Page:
Money confidence begins at 30

The Momentum UK Team 29 April 2014

In their thirties is when most people’s confidence with their finances increases, according to new research.

People are now getting married at 30 and buying their first home at 35. At a time where concerns have been raised about consumers’ ability to make savvy financial decisions over a range of cost of living rises, the research by AXA Self Investor shows how confident people are about making their own informed decisions for 20 lifestyle purchases.

The report has found that, when it comes to more serious lifestyle purchases - such as buying a house or car, or choosing an energy supplier - consumer confidence in decision-making shot up for people in their thirties and stayed at the same level for the years that followed. Reliance on advice fell accordingly for people in their thirties and beyond, suggesting an increase in consumer empowerment and better control over their finances.

82% of 30-39 year olds said they felt confident in choosing a broadband provider, compared to 55% of those aged 20-29, and this pattern continues across the majority of lifestyle purchases surveyed. Investing in stocks and shares was the only purchase where there was no big rise in consumer confidence with age.

Gordon Hull, managing director at AXA Self Investor, commented: “For me, the key finding from the research is that, unsurprisingly, after a challenging few years consumers are taking control of the buying decisions they make. I think these more savvy decisions that people have been forced to adopt during this difficult period will last through the recovery.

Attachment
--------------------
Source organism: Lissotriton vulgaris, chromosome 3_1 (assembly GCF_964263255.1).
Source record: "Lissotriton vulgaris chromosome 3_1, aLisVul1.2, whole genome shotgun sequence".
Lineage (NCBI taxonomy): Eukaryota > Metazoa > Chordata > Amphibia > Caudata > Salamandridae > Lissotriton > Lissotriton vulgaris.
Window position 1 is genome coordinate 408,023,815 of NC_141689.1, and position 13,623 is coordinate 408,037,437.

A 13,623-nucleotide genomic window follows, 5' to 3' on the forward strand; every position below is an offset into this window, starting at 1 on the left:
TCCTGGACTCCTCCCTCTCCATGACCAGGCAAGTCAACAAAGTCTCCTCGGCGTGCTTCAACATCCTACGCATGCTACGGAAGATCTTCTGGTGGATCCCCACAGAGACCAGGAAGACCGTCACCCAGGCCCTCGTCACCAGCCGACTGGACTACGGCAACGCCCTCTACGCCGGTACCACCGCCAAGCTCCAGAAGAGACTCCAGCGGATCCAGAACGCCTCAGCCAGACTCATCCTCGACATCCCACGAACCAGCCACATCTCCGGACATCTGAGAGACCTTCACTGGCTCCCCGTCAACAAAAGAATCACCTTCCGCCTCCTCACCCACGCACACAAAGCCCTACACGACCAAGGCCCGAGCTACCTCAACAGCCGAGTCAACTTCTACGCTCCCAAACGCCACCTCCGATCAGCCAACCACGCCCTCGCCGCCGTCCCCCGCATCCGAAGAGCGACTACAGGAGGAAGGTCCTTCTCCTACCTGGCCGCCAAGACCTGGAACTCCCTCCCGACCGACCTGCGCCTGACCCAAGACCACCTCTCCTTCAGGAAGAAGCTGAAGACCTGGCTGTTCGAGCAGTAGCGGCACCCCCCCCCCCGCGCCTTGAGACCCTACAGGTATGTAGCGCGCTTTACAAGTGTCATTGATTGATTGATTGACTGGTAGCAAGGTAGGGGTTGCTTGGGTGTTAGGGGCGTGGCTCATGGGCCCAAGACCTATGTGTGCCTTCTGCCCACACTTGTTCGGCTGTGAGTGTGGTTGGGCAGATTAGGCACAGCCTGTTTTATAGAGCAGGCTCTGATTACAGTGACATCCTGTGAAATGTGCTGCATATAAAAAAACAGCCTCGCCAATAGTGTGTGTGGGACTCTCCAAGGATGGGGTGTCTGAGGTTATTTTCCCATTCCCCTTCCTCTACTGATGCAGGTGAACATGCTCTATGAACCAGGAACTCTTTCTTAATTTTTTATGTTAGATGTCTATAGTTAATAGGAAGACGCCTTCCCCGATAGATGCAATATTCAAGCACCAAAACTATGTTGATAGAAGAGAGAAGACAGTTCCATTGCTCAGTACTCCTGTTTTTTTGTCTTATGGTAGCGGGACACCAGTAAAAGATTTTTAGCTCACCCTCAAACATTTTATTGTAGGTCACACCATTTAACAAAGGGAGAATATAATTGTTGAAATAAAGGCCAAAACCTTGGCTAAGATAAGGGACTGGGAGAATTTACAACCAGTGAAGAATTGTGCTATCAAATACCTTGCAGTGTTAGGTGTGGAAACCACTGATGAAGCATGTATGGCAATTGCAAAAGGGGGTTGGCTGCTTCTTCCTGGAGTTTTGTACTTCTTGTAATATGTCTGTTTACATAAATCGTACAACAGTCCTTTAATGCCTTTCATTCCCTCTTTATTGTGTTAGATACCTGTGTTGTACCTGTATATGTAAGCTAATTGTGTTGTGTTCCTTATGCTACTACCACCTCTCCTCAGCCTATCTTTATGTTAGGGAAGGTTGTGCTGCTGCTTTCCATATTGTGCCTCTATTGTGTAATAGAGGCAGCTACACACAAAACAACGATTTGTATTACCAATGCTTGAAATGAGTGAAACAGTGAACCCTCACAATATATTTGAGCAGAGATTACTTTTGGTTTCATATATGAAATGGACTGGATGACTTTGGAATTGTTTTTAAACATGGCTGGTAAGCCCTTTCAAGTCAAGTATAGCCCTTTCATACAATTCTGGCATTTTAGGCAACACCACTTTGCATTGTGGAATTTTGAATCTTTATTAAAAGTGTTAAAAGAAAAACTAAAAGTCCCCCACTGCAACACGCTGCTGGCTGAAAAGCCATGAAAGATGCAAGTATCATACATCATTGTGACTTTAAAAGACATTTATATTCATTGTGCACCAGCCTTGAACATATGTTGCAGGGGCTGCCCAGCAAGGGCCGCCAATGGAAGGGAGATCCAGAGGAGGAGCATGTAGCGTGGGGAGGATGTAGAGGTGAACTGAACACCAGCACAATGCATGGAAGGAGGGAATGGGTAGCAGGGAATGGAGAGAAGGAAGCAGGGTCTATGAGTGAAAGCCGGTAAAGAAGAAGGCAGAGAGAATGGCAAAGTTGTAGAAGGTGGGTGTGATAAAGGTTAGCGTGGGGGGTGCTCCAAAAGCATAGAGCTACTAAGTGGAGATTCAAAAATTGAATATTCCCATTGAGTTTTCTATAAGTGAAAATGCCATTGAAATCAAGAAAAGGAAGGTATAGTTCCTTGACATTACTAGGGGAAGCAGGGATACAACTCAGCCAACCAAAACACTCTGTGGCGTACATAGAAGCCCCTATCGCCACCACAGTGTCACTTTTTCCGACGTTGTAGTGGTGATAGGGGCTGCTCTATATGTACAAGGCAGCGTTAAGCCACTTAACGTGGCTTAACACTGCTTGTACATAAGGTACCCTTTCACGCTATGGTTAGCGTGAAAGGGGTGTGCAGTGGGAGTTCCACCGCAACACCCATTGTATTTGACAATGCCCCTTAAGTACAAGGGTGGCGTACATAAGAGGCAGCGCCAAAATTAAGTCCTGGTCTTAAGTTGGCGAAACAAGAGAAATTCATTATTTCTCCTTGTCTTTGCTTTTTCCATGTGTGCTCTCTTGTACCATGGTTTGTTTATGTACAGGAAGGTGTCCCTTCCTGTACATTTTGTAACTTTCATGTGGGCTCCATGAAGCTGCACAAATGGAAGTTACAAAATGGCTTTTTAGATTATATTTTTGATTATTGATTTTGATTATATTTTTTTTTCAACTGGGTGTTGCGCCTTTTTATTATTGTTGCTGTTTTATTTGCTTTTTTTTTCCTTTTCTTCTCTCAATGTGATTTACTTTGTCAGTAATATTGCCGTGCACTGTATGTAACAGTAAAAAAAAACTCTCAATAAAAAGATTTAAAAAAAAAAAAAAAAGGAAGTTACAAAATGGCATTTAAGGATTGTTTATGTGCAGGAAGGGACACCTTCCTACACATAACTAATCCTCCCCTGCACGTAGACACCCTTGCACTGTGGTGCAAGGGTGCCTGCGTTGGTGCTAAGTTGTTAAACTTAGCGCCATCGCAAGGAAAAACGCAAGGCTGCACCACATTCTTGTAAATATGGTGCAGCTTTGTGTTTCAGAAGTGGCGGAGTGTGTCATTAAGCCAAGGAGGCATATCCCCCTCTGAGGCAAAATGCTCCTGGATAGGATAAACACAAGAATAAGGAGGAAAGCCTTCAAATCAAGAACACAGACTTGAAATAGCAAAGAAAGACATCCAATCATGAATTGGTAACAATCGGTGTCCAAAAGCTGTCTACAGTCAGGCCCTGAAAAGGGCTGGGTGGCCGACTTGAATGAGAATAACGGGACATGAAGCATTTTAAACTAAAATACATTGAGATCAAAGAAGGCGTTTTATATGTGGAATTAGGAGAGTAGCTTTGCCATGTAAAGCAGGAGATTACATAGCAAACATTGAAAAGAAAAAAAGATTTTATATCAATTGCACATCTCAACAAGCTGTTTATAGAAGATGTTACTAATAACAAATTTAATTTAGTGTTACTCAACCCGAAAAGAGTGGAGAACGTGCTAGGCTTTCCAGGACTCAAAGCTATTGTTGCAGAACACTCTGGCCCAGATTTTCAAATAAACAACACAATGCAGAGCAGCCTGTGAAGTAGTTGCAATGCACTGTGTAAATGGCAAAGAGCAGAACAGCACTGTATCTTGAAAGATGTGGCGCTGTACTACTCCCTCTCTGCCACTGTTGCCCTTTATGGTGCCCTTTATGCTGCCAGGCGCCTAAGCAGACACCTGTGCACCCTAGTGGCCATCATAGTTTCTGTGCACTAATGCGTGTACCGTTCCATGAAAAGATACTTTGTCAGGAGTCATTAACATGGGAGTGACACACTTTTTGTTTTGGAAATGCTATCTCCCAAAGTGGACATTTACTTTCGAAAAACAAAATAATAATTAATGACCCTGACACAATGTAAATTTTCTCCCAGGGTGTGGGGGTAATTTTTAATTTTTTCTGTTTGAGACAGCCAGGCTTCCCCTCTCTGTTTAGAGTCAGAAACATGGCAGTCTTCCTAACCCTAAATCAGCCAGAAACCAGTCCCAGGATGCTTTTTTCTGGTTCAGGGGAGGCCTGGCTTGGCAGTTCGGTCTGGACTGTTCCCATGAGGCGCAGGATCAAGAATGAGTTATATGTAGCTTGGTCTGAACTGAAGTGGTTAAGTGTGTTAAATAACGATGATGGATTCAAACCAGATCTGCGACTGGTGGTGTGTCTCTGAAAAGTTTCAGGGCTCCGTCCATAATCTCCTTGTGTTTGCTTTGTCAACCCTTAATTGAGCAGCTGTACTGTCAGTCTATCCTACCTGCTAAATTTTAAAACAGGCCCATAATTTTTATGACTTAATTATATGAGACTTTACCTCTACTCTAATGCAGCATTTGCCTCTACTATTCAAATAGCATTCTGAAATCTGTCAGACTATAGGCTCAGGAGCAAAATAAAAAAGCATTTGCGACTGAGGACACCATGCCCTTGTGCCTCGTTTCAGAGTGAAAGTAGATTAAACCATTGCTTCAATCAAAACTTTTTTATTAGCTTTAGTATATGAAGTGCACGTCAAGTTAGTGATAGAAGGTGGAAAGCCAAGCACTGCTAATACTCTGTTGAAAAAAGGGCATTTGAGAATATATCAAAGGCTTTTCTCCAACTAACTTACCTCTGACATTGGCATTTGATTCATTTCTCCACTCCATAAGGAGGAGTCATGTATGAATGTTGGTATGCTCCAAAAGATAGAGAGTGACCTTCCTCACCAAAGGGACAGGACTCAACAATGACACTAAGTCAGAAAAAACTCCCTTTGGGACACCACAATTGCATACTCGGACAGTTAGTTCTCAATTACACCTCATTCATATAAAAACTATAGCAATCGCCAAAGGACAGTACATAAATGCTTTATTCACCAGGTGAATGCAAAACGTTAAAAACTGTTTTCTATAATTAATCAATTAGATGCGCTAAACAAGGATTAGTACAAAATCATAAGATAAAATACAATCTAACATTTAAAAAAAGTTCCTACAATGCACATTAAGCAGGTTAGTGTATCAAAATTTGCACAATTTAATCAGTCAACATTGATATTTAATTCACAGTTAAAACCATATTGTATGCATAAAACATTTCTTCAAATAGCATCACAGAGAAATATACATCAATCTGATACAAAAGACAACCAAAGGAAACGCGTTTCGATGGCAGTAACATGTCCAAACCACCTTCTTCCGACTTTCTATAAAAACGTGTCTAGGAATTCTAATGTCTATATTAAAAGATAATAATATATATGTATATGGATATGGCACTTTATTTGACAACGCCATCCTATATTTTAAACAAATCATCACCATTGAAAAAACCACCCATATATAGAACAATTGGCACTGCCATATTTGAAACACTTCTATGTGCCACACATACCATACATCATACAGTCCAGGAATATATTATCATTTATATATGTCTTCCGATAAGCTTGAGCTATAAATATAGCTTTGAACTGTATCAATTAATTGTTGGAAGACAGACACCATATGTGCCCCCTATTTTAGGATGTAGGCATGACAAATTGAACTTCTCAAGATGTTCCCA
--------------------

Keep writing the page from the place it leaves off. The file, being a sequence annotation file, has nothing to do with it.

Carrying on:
“A real concern though, is the lack of confidence when it comes to buying investments. For most people, confidence and personal control of buying decisions correlates with when they are settling down, starting families and planning for the future. It is clear from this research that the financial services community needs to work a lot harder to ensure this is a time when people decide to take control over their financial planning, so that buying an ISA, for example, is seen to be no more complex than buying a car or choosing a mobile phone tariff.”